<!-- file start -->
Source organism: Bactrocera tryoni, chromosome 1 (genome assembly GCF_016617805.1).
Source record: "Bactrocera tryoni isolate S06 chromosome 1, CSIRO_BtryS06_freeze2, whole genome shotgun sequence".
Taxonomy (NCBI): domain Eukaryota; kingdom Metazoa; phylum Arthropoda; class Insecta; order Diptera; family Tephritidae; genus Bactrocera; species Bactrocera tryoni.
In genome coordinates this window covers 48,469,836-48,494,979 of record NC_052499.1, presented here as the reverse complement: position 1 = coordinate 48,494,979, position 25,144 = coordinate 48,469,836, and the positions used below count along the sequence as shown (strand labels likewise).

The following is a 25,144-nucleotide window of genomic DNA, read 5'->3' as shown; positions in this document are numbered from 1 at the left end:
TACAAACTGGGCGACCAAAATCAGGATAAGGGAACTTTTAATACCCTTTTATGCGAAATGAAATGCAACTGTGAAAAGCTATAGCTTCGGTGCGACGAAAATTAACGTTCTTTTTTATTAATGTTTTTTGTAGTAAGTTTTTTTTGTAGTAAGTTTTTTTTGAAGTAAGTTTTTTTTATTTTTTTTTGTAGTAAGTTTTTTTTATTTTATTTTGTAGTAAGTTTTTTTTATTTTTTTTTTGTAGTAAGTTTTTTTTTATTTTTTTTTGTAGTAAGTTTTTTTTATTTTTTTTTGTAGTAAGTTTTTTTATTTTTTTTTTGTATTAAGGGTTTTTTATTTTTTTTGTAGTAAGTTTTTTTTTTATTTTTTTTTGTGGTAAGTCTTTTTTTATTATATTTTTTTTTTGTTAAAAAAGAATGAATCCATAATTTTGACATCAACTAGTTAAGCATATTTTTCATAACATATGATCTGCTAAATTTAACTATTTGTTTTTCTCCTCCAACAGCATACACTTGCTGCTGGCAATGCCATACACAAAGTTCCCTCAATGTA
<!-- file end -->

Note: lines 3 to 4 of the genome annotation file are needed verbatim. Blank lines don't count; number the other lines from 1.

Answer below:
Taxonomy (NCBI): domain Eukaryota; kingdom Metazoa; phylum Arthropoda; class Insecta; order Diptera; family Tephritidae; genus Bactrocera; species Bactrocera tryoni.
In genome coordinates this window covers 48,469,836-48,494,979 of record NC_052499.1, presented here as the reverse complement: position 1 = coordinate 48,494,979, position 25,144 = coordinate 48,469,836, and the positions used below count along the sequence as shown (strand labels likewise).